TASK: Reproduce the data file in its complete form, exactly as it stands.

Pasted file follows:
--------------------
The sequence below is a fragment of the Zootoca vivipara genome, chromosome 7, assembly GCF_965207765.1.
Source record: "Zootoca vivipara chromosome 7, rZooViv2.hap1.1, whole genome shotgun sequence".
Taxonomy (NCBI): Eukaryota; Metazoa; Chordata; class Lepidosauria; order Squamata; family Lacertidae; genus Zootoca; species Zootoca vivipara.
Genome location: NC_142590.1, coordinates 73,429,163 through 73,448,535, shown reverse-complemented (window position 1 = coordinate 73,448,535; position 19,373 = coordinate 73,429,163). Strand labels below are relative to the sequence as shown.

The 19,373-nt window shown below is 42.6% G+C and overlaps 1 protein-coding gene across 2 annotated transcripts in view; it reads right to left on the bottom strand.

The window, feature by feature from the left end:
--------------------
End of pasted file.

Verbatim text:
The sequence below is a fragment of the Zootoca vivipara genome, chromosome 7, assembly GCF_965207765.1.
Source record: "Zootoca vivipara chromosome 7, rZooViv2.hap1.1, whole genome shotgun sequence".
Taxonomy (NCBI): Eukaryota; Metazoa; Chordata; class Lepidosauria; order Squamata; family Lacertidae; genus Zootoca; species Zootoca vivipara.
Genome location: NC_142590.1, coordinates 73,429,163 through 73,448,535, shown reverse-complemented (window position 1 = coordinate 73,448,535; position 19,373 = coordinate 73,429,163). Strand labels below are relative to the sequence as shown.

The 19,373-nt window shown below is 42.6% G+C and overlaps 1 protein-coding gene across 2 annotated transcripts in view; it reads right to left on the bottom strand.

The window, feature by feature from the left end: